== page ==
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Risk of Infection Following a Spine Surgery

About.com—October 1, 2012

Are you planning to have neck or back surgery in the near future? If so, you've likely already started preparing for the event and its outcomes. Along with the logistics of undergoing the procedure itself, there are other factors to consider, including: healing time, the need to adjust to a less active lifestyle (at least for a while), any rehab or physical therapy your doctor may prescribe, and much more.

Post-operative infections can be very serious, so surgeons tend to be vigilant about monitoring their patients after a procedure. Should an infection occur, treatment is often aggressive. “Spine infections are potentially serious and should be respected as such,” says Dr. Andrew Sama, orthopedic surgeon at Hospital for Special Surgery in New York, adding that “a high index of suspicion and aggressive management are key to a successful outcome.”

What Causes Post Operative Spinal Infection?

Some of the responsibility for preventing a post-surgical spinal infection is yours, while some falls on your doctor and the hospital. In a review, published in the April 2010 issue of Spine Journal, researchers concluded that the risk of infection is “multi-factorial” and due to “complex interplay of patient and procedural influences.”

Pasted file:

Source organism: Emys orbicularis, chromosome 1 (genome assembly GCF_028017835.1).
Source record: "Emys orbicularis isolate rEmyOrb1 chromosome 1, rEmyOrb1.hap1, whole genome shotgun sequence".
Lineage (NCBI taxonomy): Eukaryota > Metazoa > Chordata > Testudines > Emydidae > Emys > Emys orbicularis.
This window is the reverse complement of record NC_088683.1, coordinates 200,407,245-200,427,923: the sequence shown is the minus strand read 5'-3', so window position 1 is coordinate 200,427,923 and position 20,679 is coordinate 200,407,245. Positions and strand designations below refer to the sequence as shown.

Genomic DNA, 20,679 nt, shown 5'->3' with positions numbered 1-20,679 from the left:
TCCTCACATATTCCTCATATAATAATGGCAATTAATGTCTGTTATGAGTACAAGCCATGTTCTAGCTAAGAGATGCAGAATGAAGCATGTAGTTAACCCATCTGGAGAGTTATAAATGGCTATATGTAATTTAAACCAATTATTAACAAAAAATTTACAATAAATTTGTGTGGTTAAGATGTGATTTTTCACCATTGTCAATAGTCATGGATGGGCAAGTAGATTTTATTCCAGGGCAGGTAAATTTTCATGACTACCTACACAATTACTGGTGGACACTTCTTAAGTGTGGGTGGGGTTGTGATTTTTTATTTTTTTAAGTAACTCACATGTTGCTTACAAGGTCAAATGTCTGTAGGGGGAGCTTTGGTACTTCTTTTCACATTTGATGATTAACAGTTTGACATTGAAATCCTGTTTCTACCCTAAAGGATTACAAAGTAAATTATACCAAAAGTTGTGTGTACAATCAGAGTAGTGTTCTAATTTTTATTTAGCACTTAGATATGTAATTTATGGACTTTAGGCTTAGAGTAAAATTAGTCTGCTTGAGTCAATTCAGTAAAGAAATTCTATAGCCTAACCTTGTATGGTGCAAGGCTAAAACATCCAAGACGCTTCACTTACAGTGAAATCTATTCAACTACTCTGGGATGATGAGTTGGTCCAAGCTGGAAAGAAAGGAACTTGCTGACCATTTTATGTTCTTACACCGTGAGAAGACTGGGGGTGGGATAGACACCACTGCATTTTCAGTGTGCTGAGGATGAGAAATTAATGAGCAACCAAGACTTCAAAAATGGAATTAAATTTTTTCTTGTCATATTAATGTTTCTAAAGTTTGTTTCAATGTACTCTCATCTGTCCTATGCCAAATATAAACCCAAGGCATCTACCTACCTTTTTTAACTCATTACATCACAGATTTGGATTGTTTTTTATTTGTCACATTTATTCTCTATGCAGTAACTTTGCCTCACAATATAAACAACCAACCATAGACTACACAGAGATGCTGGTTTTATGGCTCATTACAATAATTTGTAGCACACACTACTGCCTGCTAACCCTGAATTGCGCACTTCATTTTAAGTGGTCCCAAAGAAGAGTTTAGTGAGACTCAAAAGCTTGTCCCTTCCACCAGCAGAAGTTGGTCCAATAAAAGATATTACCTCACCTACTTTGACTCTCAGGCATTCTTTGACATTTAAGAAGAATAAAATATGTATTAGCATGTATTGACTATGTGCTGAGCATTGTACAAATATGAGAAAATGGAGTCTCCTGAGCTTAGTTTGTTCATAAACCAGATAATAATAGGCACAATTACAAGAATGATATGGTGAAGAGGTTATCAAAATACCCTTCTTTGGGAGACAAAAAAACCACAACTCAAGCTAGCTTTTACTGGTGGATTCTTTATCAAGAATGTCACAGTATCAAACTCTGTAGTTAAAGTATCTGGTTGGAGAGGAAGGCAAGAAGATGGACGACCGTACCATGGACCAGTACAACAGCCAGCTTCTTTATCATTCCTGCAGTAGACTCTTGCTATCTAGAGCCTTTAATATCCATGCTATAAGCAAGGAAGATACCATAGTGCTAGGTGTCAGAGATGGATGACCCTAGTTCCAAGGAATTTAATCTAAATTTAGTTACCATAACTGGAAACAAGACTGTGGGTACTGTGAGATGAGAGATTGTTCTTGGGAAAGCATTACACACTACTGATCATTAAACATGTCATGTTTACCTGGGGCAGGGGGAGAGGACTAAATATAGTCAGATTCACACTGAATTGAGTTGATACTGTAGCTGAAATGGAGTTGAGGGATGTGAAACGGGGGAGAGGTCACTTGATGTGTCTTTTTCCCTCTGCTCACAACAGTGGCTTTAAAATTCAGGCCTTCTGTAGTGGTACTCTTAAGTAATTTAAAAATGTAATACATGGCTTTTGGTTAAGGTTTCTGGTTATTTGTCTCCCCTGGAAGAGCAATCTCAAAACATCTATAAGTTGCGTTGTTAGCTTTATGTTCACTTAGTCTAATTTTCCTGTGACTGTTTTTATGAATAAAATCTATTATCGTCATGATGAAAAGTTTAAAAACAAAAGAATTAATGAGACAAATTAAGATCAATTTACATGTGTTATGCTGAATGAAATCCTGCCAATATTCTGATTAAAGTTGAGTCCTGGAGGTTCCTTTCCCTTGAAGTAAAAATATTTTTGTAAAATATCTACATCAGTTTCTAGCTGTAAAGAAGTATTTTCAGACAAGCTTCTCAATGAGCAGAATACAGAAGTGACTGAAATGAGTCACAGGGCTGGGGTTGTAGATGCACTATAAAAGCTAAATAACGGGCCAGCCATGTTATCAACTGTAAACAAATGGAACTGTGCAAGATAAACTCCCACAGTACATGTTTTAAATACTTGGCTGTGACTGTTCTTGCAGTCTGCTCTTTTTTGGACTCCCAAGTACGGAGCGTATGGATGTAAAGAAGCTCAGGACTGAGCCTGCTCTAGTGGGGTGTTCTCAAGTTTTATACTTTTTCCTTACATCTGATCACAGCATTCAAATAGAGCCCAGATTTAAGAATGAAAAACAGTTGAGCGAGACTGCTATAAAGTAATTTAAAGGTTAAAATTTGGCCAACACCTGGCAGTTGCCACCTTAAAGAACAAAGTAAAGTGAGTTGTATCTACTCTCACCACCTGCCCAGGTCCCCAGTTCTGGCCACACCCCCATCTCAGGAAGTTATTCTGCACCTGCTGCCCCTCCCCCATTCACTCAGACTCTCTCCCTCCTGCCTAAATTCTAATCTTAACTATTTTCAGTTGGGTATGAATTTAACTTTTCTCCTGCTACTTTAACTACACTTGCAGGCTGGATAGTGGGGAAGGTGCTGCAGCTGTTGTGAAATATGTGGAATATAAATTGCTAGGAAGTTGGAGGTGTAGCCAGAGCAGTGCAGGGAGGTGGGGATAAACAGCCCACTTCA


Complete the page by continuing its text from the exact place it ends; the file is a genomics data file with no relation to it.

Patient-Related Risk Factors for Infection Following Spinal Surgery

Certain diseases and conditions predispose you to a higher risk for wound infection following back surgery. Some conditions, like obesity and smoking, are related to your lifestyle, while others are medical conditions that your doctor will diagnose.

According to Dr. Sama, osteoporosis can increase your risk.


Smoking decreases the blood supply to your tissues, which can increase spinal degeneration, as well as pain, says Dr. Jennifer Solomon, a physiatrist, also from Hospital for Special Surgery in New York.

“Smokers should stop smoking before and after spine surgery to optimize outcomes,” Sama advises.

Procedural Related Risk Factors for Spinal Surgery

Complex spine surgery, especially when the operation lasts a long time and/or hardware is placed in your spine, raises your risk for infection. Surgery to correct scoliosis is one example of such a surgery.

“Spine surgeries with long operating times and large amounts of blood loss are risk factors for wound infection,” Sama informs me.

“Revision surgery requiring the use of hardware in diabetic and/or obese patients, or in patients with prior history of infections, is very high-risk,” Sama comments.


Read the full story at about.com.

Learn more about preventing infections.


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